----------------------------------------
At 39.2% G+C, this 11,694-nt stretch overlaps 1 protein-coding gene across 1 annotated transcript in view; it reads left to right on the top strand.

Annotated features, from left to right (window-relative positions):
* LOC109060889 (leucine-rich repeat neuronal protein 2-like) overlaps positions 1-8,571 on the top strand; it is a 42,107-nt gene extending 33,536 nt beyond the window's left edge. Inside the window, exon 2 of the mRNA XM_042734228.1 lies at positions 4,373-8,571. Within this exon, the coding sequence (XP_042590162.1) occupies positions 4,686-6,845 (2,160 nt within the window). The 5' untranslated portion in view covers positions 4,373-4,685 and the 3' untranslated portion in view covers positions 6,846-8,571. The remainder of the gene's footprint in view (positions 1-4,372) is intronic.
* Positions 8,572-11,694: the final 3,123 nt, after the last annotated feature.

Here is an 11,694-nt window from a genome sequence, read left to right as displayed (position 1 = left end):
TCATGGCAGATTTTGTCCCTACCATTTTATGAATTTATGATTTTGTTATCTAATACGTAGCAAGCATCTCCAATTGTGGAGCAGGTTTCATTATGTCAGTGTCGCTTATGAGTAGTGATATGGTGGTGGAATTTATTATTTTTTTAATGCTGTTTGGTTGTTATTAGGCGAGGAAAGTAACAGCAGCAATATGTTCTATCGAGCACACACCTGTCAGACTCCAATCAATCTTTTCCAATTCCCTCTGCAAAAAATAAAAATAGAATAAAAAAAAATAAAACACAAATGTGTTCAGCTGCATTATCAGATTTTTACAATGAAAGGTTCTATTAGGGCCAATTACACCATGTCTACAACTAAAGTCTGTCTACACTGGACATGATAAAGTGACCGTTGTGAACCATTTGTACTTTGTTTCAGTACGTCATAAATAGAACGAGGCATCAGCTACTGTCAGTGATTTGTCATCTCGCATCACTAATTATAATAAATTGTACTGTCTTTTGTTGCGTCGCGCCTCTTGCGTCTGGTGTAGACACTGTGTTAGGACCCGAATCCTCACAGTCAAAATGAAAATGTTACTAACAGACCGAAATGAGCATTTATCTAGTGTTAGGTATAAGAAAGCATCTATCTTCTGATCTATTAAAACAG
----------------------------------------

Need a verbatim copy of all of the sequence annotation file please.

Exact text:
At 39.2% G+C, this 11,694-nt stretch overlaps 1 protein-coding gene across 1 annotated transcript in view; it reads left to right on the top strand.

Annotated features, from left to right (window-relative positions):
* LOC109060889 (leucine-rich repeat neuronal protein 2-like) overlaps positions 1-8,571 on the top strand; it is a 42,107-nt gene extending 33,536 nt beyond the window's left edge. Inside the window, exon 2 of the mRNA XM_042734228.1 lies at positions 4,373-8,571. Within this exon, the coding sequence (XP_042590162.1) occupies positions 4,686-6,845 (2,160 nt within the window). The 5' untranslated portion in view covers positions 4,373-4,685 and the 3' untranslated portion in view covers positions 6,846-8,571. The remainder of the gene's footprint in view (positions 1-4,372) is intronic.
* Positions 8,572-11,694: the final 3,123 nt, after the last annotated feature.

Here is an 11,694-nt window from a genome sequence, read left to right as displayed (position 1 = left end):
TCATGGCAGATTTTGTCCCTACCATTTTATGAATTTATGATTTTGTTATCTAATACGTAGCAAGCATCTCCAATTGTGGAGCAGGTTTCATTATGTCAGTGTCGCTTATGAGTAGTGATATGGTGGTGGAATTTATTATTTTTTTAATGCTGTTTGGTTGTTATTAGGCGAGGAAAGTAACAGCAGCAATATGTTCTATCGAGCACACACCTGTCAGACTCCAATCAATCTTTTCCAATTCCCTCTGCAAAAAATAAAAATAGAATAAAAAAAAATAAAACACAAATGTGTTCAGCTGCATTATCAGATTTTTACAATGAAAGGTTCTATTAGGGCCAATTACACCATGTCTACAACTAAAGTCTGTCTACACTGGACATGATAAAGTGACCGTTGTGAACCATTTGTACTTTGTTTCAGTACGTCATAAATAGAACGAGGCATCAGCTACTGTCAGTGATTTGTCATCTCGCATCACTAATTATAATAAATTGTACTGTCTTTTGTTGCGTCGCGCCTCTTGCGTCTGGTGTAGACACTGTGTTAGGACCCGAATCCTCACAGTCAAAATGAAAATGTTACTAACAGACCGAAATGAGCATTTATCTAGTGTTAGGTATAAGAAAGCATCTATCTTCTGATCTATTAAAACAG